“For the grace of God has appeared that offers salvation to all people.It teaches us to say “No” to ungodliness and worldly passions, and to live self-controlled, upright and godly lives.” Titus 2:11

Could it be any clearer than this verse from Titus 2?

How does this divine, supernatural assistance get watered down to merely mean forgiveness? 

Grace, past or future

To answer my own question, I think the answer lies in our recognition of sinfulness. 

If we hear that grace is “unmerited favor”, and we feel like we are good people, then the grace of God seems to be a free pass to have future sins forgiven by playing our “unmerited favor” card. If however, we are being destroyed by our wrong choices, we see clearly that “unmerited favor” is not something we deserve. It is instead a rescue that we had barely dared to dream. In the second instance, we have become disillusioned to the seduction of sin, and only want to escape its clutch. It no longer appeals to us.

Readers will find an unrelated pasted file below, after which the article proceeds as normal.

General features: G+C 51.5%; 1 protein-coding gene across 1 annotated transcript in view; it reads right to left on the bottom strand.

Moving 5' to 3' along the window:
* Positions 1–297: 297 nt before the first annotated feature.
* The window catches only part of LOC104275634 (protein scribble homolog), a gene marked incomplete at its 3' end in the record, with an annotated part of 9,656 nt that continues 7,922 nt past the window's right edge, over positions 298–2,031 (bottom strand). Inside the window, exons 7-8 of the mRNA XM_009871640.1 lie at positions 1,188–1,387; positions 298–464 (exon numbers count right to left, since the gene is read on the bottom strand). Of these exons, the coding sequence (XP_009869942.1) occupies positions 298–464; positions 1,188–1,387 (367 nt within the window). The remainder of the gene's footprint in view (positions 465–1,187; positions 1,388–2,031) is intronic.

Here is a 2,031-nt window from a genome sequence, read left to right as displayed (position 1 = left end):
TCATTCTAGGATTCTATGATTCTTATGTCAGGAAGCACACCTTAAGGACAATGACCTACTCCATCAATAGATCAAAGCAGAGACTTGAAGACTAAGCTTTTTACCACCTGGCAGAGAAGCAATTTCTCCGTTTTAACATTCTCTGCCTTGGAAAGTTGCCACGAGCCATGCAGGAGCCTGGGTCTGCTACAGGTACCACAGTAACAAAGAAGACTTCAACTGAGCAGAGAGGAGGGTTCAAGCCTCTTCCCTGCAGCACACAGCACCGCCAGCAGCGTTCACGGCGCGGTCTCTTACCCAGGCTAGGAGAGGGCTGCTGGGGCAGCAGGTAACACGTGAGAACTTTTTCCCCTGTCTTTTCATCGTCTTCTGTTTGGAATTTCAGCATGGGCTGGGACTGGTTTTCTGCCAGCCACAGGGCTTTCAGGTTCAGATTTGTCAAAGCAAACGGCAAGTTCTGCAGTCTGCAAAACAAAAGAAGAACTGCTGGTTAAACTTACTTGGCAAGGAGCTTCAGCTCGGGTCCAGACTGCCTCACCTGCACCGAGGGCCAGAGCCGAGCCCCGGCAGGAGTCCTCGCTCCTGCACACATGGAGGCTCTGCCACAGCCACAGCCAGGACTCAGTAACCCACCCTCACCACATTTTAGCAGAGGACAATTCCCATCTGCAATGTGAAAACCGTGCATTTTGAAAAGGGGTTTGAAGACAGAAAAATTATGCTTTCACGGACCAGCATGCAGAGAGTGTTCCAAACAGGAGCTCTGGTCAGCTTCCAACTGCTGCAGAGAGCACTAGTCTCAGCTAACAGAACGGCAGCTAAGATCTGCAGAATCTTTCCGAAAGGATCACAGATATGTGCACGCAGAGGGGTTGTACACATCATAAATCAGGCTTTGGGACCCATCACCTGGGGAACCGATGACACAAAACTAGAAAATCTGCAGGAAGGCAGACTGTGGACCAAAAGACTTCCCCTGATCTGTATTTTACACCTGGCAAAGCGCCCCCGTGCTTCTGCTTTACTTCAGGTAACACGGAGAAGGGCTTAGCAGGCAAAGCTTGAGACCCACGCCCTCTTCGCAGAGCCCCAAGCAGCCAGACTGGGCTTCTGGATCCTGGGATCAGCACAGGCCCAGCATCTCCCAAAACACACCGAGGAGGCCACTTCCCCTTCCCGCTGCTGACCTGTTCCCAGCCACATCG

And so I think the secret to understanding the amazing gift of God’s grace is found in whether we intend to apply this “unmerited favor” to our past or to our future. How desperately do we feel our need of it in the present?

“To fully understand grace, we need to consider who we were without Christ and who we become with Christ.” 4

Simon and a “Sinner”

In the book of Luke (Luke 7:36-50), Jesus visits the home of Simon the Pharisee. As the dinner guests are eating, a weeping woman comes in. She shocks everyone as she breaks a precious alabaster jar of perfume, crying over Jesus’ feet, wiping away the tears and dirt with her hair and pouring out her perfume on them.